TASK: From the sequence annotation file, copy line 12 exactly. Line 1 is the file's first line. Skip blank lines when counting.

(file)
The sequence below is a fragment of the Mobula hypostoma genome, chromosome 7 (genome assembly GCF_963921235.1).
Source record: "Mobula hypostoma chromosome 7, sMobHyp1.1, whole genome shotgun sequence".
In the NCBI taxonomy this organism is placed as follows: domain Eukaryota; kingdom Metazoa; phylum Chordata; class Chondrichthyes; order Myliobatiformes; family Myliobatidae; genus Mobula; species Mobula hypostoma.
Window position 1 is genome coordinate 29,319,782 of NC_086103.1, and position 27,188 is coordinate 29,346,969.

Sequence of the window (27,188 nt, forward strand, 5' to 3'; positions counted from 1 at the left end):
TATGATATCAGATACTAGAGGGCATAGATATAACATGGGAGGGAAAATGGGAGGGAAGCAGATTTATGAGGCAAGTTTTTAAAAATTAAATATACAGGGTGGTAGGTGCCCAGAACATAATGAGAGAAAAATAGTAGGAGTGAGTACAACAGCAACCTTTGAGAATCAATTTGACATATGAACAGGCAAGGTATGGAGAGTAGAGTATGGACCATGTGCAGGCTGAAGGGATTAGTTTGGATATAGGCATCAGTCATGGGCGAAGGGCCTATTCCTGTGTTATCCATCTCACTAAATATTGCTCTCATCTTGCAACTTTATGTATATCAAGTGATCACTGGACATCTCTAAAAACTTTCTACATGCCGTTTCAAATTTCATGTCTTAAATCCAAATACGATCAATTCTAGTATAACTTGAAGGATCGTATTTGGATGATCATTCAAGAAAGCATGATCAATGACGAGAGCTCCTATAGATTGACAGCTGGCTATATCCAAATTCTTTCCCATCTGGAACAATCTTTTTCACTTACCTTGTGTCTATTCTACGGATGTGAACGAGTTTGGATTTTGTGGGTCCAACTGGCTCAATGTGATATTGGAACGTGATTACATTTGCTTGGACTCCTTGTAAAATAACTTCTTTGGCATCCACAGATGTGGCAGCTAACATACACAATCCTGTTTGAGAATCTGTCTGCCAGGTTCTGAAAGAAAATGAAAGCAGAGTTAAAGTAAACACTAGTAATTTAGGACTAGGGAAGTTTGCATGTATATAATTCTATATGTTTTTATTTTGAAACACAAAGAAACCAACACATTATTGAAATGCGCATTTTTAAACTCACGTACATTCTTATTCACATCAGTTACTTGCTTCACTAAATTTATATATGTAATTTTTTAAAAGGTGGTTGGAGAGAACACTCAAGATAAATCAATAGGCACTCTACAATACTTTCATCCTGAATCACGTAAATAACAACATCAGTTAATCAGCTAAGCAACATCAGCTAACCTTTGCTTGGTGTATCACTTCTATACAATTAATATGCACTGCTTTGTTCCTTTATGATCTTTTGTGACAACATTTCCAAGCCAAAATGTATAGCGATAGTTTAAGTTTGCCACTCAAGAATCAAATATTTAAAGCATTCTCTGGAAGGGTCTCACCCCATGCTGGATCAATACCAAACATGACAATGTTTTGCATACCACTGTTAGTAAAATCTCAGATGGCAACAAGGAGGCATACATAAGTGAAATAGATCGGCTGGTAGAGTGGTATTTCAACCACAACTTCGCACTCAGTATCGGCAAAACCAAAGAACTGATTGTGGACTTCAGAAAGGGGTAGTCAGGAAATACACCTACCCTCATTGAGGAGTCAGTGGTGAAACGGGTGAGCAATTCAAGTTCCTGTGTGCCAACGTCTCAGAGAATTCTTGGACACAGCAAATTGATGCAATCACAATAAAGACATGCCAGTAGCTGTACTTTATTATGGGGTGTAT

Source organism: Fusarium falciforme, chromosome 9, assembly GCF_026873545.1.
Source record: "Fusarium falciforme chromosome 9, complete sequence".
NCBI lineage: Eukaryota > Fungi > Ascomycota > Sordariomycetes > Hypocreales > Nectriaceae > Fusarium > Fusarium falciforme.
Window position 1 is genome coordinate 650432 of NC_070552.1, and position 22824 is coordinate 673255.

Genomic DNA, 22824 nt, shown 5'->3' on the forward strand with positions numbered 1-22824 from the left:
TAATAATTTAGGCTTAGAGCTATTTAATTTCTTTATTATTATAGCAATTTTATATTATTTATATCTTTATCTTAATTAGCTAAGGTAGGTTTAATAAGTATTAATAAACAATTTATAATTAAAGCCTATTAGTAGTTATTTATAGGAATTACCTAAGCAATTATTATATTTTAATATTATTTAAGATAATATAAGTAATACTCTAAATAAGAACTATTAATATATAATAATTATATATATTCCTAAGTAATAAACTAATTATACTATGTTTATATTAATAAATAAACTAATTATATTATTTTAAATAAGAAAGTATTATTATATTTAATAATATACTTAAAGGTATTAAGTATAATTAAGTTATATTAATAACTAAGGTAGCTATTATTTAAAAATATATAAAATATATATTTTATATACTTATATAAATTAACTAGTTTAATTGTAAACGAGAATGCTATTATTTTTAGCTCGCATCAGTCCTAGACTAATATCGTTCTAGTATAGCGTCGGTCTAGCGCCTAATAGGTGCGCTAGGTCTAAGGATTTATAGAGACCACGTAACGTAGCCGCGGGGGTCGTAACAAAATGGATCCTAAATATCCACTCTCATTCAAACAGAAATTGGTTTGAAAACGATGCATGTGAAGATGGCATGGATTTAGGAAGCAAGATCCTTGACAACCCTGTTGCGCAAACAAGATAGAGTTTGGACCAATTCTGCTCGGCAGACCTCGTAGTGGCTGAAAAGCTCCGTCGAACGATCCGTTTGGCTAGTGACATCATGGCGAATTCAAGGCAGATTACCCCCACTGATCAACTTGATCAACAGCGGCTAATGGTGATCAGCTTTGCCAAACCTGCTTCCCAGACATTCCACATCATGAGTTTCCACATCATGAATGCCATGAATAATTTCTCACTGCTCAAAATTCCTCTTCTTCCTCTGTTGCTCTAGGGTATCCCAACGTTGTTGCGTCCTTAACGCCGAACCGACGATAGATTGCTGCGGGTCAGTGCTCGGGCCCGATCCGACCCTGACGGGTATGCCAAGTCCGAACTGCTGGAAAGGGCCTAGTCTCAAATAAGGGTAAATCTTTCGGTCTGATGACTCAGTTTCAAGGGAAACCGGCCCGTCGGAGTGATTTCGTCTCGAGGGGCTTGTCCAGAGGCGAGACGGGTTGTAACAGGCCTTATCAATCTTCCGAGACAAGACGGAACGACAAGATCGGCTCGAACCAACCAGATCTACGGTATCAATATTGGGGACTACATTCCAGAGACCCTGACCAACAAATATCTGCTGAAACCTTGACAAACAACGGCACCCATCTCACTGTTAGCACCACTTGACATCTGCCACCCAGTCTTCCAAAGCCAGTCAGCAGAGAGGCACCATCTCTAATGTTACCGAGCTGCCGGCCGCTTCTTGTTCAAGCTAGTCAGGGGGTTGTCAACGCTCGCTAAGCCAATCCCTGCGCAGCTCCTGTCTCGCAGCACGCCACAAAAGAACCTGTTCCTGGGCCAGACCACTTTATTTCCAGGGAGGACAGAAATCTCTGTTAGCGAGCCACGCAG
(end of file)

TAATAATTTAGGCTTAGAGCTATTTAATTTCTTTATTATTATAGCAATTTTATATTATTTATATCTTTATCTTAATTAGCTAAGGTAGGTTTAATAAGTATTAATAAACAATTTATAATTAAAGCCTATTAGTAGTTATTTATAGGAATTACCTAAGCAATTATTATATTTTAATATTATTTAAGATAATATAAGTAATACTCTAAATAAGAACTATTAATATATAATAATTATATATATTCCTAAGTAATAAACTAATTATACTATGTTTATATTAATAAATAAACTAATTATATTATTTTAAATAAGAAAGTATTATTATATTTAATAATATACTTAAAGGTATTAAGTATAATTAAGTTATATTAATAACTAAGGTAGCTATTATTTAAAAATATATAAAATATATATTTTATATACTTATATAAATTAACTAGTTTAATTGTAAACGAGAATGCTATTATTTTTAGCTCGCATCAGTCCTAGACTAATATCGTTCTAGTATAGCGTCGGTCTAGCGCCTAATAGGTGCGCTAGGTCTAAGGATTTATAGAGACCACGTAACGTAGCCGCGGGGGTCGTAACAAAATGGATCCTAAATATCCACTCTCATTCAAACAGAAATTGGTTTGAAAACGATGCATGTGAAGATGGCATGGATTTAGGAAGCAAGATCCTTGACAACCCTGTTGCGCAAACAAGATAGAGTTTGGACCAATTCTGCTCGGCAGACCTCGTAGTGGCTGAAAAGCTCCGTCGAACGATCCGTTTGGCTAGTGACATCATGGCGAATTCAAGGCAGATTACCCCCACTGATCAACTTGATCAACAGCGGCTAATGGTGATCAGCTTTGCCAAACCTGCTTCCCAGACATTCCACATCATGAGTTTCCACATCATGAATGCCATGAATAATTTCTCACTGCTCAAAATTCCTCTTCTTCCTCTGTTGCTCTAGGGTATCCCAACGTTGTTGCGTCCTTAACGCCGAACCGACGATAGATTGCTGCGGGTCAGTGCTCGGGCCCGATCCGACCCTGACGGGTATGCCAAGTCCGAACTGCTGGAAAGGGCCTAGTCTCAAATAAGGGTAAATCTTTCGGTCTGATGACTCAGTTTCAAGGGAAACCGGCCCGTCGGAGTGATTTCGTCTCGAGGGGCTTGTCCAGAGGCGAGACGGGTTGTAACAGGCCTTATCAATCTTCCGAGACAAGACGGAACGACAAGATCGGCTCGAACCAACCAGATCTACGGTATCAATATTGGGGACTACATTCCAGAGACCCTGACCAACAAATATCTGCTGAAACCTTGACAAACAACGGCACCCATCTCACTGTTAGCACCACTTGACATCTGCCACCCAGTCTTCCAAAGCCAGTCAGCAGAGAGGCACCATCTCTAATGTTACCGAGCTGCCGGCCGCTTCTTGTTCAAGCTAGTCAGGGGGTTGTCAACGCTCGCTAAGCCAATCCCTGCGCAGCTCCTGTCTCGCAGCACGCCACAAAAGAACCTGTTCCTGGGCCAGACCACTTTATTTCCAGGGAGGACAGAAATCTCTGTTAGCGAGCCACGCAG